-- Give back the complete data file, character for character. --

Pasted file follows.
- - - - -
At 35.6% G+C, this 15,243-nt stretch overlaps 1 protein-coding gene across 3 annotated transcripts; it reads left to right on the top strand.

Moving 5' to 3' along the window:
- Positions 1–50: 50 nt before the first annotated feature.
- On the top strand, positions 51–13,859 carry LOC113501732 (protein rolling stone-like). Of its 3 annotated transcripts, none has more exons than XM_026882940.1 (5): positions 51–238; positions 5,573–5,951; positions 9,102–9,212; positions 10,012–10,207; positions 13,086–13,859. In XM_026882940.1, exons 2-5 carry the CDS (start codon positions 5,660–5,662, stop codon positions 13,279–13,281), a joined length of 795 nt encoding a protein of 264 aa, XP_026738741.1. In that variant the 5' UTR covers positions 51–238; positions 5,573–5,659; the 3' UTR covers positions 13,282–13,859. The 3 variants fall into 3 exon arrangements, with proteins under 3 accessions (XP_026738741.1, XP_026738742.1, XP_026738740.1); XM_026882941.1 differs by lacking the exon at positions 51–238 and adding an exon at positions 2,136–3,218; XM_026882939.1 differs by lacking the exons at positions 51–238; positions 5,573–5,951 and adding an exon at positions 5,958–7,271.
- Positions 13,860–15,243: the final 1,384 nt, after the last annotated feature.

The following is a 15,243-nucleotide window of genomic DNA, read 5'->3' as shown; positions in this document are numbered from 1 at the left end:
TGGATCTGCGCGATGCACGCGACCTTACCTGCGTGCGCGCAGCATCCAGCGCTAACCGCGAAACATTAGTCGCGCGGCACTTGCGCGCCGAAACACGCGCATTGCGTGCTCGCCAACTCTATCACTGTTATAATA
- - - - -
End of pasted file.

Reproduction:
At 35.6% G+C, this 15,243-nt stretch overlaps 1 protein-coding gene across 3 annotated transcripts; it reads left to right on the top strand.

Moving 5' to 3' along the window:
- Positions 1–50: 50 nt before the first annotated feature.
- On the top strand, positions 51–13,859 carry LOC113501732 (protein rolling stone-like). Of its 3 annotated transcripts, none has more exons than XM_026882940.1 (5): positions 51–238; positions 5,573–5,951; positions 9,102–9,212; positions 10,012–10,207; positions 13,086–13,859. In XM_026882940.1, exons 2-5 carry the CDS (start codon positions 5,660–5,662, stop codon positions 13,279–13,281), a joined length of 795 nt encoding a protein of 264 aa, XP_026738741.1. In that variant the 5' UTR covers positions 51–238; positions 5,573–5,659; the 3' UTR covers positions 13,282–13,859. The 3 variants fall into 3 exon arrangements, with proteins under 3 accessions (XP_026738741.1, XP_026738742.1, XP_026738740.1); XM_026882941.1 differs by lacking the exon at positions 51–238 and adding an exon at positions 2,136–3,218; XM_026882939.1 differs by lacking the exons at positions 51–238; positions 5,573–5,951 and adding an exon at positions 5,958–7,271.
- Positions 13,860–15,243: the final 1,384 nt, after the last annotated feature.

The following is a 15,243-nucleotide window of genomic DNA, read 5'->3' as shown; positions in this document are numbered from 1 at the left end:
TGGATCTGCGCGATGCACGCGACCTTACCTGCGTGCGCGCAGCATCCAGCGCTAACCGCGAAACATTAGTCGCGCGGCACTTGCGCGCCGAAACACGCGCATTGCGTGCTCGCCAACTCTATCACTGTTATAATA